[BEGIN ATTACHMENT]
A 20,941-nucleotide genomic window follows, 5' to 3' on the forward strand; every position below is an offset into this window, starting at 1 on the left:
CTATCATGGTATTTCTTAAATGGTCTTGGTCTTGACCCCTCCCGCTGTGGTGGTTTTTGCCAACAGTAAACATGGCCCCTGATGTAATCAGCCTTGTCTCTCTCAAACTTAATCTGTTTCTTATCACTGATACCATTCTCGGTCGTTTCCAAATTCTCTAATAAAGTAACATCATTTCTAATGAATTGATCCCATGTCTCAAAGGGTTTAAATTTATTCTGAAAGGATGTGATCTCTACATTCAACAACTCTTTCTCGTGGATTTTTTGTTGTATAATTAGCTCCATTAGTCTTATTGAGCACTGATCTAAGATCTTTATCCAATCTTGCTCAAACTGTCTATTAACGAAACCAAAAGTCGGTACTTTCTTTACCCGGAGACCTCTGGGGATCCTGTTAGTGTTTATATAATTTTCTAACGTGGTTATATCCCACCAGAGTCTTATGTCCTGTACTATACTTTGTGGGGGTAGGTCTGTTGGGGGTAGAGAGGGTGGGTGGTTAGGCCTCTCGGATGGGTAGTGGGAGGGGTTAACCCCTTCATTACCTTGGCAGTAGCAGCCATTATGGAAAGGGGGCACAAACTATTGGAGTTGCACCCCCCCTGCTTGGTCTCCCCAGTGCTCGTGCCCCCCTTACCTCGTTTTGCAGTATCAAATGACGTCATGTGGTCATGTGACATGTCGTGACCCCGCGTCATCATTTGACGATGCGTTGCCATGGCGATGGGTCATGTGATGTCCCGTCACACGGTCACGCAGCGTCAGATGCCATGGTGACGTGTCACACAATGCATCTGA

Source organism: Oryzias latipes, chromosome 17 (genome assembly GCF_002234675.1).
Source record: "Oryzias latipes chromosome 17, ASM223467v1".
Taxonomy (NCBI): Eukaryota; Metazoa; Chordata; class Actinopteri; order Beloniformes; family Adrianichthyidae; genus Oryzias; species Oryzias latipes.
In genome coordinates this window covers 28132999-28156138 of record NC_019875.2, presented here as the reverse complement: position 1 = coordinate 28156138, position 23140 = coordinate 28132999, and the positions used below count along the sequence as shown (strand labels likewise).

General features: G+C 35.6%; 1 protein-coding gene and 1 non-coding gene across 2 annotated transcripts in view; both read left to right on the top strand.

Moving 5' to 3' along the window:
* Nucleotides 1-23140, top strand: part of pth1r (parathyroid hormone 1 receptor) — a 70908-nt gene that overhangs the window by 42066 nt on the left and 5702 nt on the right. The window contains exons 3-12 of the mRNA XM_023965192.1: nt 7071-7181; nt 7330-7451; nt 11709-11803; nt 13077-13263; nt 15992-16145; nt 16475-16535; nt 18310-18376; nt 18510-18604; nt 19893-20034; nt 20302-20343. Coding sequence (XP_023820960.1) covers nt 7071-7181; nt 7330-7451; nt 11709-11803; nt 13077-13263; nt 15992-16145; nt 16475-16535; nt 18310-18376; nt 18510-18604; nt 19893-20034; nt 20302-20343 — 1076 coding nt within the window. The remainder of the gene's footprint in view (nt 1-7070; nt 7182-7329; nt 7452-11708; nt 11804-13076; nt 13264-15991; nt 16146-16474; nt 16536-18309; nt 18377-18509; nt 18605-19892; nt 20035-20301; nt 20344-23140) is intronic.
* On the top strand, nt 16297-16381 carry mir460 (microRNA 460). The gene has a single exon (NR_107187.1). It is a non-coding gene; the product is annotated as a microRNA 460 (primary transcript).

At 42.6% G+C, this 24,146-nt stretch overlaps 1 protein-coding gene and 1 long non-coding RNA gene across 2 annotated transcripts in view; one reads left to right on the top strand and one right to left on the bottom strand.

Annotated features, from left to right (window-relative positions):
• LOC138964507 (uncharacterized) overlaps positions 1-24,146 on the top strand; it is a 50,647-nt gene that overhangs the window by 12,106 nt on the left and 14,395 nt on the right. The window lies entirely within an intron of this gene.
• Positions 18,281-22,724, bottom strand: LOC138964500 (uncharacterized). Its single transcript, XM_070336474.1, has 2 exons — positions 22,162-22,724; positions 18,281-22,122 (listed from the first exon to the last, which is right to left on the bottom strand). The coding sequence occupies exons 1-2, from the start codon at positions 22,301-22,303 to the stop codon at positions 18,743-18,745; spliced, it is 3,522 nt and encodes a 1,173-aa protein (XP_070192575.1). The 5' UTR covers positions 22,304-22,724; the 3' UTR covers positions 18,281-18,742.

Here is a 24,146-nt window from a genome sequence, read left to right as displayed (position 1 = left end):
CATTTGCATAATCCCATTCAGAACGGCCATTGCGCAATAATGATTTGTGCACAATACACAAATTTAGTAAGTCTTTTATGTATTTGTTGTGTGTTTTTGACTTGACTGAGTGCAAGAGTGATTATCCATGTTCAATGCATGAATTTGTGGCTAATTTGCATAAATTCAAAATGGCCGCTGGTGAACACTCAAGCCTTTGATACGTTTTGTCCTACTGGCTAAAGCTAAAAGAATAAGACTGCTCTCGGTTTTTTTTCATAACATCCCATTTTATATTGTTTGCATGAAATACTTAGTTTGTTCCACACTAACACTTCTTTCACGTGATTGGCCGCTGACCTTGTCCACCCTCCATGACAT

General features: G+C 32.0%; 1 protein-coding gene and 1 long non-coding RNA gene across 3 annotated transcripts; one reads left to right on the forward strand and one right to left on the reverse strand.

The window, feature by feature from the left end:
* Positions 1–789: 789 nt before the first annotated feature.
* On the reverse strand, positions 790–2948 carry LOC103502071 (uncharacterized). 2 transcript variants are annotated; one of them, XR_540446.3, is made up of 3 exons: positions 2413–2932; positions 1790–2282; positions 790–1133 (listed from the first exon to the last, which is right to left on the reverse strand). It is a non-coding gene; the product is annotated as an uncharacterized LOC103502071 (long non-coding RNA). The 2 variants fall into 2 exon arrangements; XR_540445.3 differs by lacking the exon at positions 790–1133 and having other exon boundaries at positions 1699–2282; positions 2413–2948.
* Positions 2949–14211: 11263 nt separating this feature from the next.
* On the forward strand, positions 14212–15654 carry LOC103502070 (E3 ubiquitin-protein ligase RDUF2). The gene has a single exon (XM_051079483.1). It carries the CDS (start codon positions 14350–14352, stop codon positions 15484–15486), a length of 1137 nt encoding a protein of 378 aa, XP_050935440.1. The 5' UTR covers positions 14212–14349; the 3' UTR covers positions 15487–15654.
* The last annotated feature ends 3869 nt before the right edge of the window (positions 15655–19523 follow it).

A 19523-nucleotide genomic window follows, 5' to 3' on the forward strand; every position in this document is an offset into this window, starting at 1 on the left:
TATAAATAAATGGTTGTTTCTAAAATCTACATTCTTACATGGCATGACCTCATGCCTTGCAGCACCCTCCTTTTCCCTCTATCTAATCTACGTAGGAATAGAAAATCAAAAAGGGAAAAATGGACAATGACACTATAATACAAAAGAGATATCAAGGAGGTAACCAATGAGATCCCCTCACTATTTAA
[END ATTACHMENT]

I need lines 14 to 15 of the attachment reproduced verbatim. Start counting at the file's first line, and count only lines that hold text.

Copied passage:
• Positions 18,281-22,724, bottom strand: LOC138964500 (uncharacterized). Its single transcript, XM_070336474.1, has 2 exons — positions 22,162-22,724; positions 18,281-22,122 (listed from the first exon to the last, which is right to left on the bottom strand). The coding sequence occupies exons 1-2, from the start codon at positions 22,301-22,303 to the stop codon at positions 18,743-18,745; spliced, it is 3,522 nt and encodes a 1,173-aa protein (XP_070192575.1). The 5' UTR covers positions 22,304-22,724; the 3' UTR covers positions 18,281-18,742.

Here is a 24,146-nt window from a genome sequence, read left to right as displayed (position 1 = left end):